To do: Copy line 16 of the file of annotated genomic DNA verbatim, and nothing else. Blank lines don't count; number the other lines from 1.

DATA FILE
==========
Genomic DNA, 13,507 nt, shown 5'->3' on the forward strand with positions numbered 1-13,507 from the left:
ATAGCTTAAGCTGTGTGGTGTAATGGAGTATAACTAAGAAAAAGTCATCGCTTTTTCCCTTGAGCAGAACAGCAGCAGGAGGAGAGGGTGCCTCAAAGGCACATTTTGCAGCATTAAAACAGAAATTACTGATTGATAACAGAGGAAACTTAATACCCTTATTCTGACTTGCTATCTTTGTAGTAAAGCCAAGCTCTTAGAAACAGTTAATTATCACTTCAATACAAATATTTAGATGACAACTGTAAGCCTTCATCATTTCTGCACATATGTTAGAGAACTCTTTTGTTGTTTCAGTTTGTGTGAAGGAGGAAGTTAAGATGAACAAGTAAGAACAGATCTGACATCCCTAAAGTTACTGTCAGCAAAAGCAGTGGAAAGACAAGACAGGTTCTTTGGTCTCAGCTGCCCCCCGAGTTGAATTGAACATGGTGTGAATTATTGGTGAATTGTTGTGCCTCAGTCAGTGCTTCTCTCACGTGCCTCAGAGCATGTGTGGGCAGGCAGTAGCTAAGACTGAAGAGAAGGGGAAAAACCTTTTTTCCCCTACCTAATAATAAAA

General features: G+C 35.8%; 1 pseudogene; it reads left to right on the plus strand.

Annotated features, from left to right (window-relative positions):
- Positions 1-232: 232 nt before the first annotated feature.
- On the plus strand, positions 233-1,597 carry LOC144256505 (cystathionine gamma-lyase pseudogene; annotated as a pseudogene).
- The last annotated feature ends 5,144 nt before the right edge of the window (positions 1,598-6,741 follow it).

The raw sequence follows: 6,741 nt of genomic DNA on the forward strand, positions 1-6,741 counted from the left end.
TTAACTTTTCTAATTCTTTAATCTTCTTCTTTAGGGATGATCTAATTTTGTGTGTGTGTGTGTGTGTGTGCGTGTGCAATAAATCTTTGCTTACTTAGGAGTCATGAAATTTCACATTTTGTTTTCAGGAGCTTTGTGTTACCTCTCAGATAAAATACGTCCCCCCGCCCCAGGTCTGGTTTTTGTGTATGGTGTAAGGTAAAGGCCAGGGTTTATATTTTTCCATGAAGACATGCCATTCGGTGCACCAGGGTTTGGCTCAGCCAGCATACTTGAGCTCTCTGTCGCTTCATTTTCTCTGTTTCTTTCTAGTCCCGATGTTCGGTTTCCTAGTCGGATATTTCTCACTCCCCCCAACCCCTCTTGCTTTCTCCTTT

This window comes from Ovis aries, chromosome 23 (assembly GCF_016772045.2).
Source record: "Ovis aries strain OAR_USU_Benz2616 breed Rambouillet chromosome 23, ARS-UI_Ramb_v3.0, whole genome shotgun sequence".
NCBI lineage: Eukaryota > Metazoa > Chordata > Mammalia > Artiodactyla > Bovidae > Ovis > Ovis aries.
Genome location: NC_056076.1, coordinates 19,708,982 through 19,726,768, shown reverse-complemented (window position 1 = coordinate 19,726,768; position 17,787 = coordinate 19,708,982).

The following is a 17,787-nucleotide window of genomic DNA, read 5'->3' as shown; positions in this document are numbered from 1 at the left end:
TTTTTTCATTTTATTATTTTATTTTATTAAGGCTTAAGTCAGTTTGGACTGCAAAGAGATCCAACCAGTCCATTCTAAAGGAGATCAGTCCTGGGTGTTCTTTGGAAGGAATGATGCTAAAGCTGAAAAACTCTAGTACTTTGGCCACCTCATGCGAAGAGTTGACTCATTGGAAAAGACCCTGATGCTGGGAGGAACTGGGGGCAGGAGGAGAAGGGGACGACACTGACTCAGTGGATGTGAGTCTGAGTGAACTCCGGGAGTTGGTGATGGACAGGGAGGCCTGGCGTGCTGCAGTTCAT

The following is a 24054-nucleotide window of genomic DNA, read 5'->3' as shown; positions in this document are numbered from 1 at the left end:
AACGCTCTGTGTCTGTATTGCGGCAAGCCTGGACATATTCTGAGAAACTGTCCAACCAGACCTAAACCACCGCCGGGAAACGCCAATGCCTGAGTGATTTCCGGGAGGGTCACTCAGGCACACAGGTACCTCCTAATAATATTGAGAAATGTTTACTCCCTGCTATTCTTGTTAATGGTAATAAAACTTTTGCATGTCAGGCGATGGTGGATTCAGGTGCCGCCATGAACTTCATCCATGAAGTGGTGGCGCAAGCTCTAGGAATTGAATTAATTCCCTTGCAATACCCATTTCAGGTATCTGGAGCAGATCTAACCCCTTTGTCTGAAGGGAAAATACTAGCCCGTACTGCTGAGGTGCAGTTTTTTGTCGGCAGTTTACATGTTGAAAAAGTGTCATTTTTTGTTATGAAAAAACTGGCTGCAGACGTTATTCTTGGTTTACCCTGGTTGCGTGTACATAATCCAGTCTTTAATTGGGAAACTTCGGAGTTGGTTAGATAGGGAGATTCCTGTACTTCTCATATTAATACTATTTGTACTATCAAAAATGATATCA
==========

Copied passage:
The following is a 24054-nucleotide window of genomic DNA, read 5'->3' as shown; positions in this document are numbered from 1 at the left end: